Wednesday, 28 May 2014

Wine Fair at Verona, VINITALY

We promised to refer to it in capital letters just to remind readers that VINITALY is gi-normous but we think you might have received the message. The statistics we gave last year will do for 2014 even if the fair was a bit bigger or smaller. The only obvious change was the catalogue which has been reduced from nearly 1,000 pages to 230 without apparent loss.

Last year we made the mistake of arriving unprepared. This year we set ourselves some goals and gave ourselves twice the amount of time to achieve them. The result, to borrow a recent metaphor was that whereas last year we found the haystack, this year we discovered some needles.

The topics which interested us were mainly to do with our quest for lighter red wines, one of the most difficult types to find especially in Northern climes. Our menu was as follows. An asterisk accompanies those which we were able successfully to tick off the list;

Bianco d'Alessano*
Cinque Terre
Fiano Minutolo*
Garfagnana wines
Georgian wines
Nero Buono di Cori
Piedirosso/Pere' e Palummo*
Petite Arvine
Russian wines
Uva Rara
+ any rare grape varieties we might discover along the way

As you see, there were more failures than successes and yet we were pleased to have made so many good discoveries. We hadn't reckoned with the inordinate time it would take just to find a good Bardolino or Tai Rosso for instance. That obviously left less time for other items on the agenda. Some of these could be dealt with rapidly: Torbato and Catalanesca really are made by only one producer each (Sella e Mosca and Cantina Olivella respectively) whose wines we already knew and have reported here. Or else we couldn't find a good example of what we were looking for; Malbec for example. We adore Italian Malbec or Malbech or Malbeck and ever-contrary, we think it reaches its finest expression in Italy rather than France or Argentina but on this occasion we came away empty-handed.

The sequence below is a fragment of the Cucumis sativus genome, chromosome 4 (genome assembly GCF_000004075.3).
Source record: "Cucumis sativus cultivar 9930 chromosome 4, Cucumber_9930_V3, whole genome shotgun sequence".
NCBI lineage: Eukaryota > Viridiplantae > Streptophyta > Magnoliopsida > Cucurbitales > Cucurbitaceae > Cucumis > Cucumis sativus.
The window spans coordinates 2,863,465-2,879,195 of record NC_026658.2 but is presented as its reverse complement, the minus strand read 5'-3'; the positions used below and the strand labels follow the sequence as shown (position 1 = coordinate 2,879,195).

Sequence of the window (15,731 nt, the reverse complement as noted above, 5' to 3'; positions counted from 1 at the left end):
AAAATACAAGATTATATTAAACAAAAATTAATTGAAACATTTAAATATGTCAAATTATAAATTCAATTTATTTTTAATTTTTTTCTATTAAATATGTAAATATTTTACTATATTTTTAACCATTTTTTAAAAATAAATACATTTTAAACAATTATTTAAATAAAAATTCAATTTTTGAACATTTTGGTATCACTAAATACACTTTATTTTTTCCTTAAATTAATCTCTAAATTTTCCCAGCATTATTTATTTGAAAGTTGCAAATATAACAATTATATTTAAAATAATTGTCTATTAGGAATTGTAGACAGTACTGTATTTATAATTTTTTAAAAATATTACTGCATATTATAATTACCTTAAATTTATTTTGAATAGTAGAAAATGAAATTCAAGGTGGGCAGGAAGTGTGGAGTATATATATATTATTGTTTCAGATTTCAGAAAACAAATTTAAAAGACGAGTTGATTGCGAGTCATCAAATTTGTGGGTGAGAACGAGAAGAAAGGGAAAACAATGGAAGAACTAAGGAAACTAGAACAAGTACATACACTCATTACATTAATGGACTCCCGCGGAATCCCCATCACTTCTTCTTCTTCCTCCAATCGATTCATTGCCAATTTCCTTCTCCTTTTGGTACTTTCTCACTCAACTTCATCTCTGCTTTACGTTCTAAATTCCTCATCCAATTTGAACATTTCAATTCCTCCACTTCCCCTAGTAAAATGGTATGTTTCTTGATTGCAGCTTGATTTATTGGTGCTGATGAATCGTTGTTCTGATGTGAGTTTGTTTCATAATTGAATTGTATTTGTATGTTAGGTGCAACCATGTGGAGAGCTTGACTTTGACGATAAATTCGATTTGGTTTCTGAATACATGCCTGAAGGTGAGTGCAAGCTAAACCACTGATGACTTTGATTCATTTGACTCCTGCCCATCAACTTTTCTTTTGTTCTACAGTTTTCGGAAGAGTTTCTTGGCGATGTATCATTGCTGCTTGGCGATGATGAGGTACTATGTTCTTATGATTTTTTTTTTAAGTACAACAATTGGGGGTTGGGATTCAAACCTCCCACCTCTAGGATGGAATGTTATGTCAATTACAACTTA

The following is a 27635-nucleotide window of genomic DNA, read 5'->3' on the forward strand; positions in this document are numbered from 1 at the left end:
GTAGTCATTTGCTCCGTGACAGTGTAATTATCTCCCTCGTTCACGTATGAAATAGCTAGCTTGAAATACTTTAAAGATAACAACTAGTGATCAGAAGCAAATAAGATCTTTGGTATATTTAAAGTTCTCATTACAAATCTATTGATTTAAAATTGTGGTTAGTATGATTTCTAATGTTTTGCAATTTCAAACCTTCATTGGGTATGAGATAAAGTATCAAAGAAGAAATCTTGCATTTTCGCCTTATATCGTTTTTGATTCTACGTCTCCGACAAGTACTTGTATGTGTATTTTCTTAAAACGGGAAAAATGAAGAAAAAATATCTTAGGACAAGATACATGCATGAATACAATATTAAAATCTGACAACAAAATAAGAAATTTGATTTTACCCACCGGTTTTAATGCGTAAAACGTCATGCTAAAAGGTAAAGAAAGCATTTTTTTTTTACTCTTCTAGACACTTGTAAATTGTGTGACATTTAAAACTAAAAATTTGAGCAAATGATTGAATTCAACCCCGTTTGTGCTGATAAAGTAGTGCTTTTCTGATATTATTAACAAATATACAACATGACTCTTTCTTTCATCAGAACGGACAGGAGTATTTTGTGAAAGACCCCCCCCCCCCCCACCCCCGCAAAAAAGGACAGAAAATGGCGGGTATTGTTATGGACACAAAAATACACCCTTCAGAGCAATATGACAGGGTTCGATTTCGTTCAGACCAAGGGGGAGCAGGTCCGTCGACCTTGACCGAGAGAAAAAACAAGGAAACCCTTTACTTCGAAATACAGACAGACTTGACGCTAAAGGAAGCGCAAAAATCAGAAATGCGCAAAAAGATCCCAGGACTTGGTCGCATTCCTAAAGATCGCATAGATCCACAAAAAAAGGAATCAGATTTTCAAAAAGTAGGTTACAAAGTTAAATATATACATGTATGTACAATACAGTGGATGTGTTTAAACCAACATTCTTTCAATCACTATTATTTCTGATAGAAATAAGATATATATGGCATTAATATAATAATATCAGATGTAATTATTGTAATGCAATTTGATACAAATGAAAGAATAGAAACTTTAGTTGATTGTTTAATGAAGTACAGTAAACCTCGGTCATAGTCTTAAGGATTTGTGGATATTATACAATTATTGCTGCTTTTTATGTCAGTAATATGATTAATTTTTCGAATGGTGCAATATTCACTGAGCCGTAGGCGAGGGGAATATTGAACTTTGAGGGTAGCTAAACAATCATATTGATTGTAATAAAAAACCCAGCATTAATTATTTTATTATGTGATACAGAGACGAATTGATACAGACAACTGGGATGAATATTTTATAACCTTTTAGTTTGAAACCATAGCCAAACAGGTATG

So in order not to appear a 'specialist in failure' here is our list of successful finds.


After searching almost without hope we came across Picchioni's lovely Bonarda - even without the help of the girl in the body stocking advertising 'The best of Oltrepo'.


As we have reported, Bardolino seems to be in crisis. So many have been fessed-up they have lost their original character. Here were two that kept the faith. One by Villabella (above)

and the other by Monteci.

The Monteci stand was nicely done, too.

Fiano Minutolo

Li Veli is a nice Puglian producer making Fiano Minutolo (always good), Verdeca and Susumaniello among others. They say Fiano Minutolo has become suddenly so popular that more is in circulation than is possible to be grown on the known acreage of Minutolo vines.

Bianco D'Alessano

Yes, there was even a Bianco D'Alessano in purezza to be found. We had enjoyed the Australian version (from Salena Estate, Riverlands - a gift from Darby Higgs) so much that we had included an Italian original on our list. If truth be told, the Aussie version was better but full marks to I Pastni for producing this example in purezza. Bianco d'Alessano likes it hot and Riverlands is hotter than Puglia it seems.


Liguria had a really smart stand complete with fantastic Sommelier who knew his stuff and was unfailingly courteous and quick off the mark even when besieged by crowds of eager tasters. He must have had experience with the interval crowd in a Theatre bar.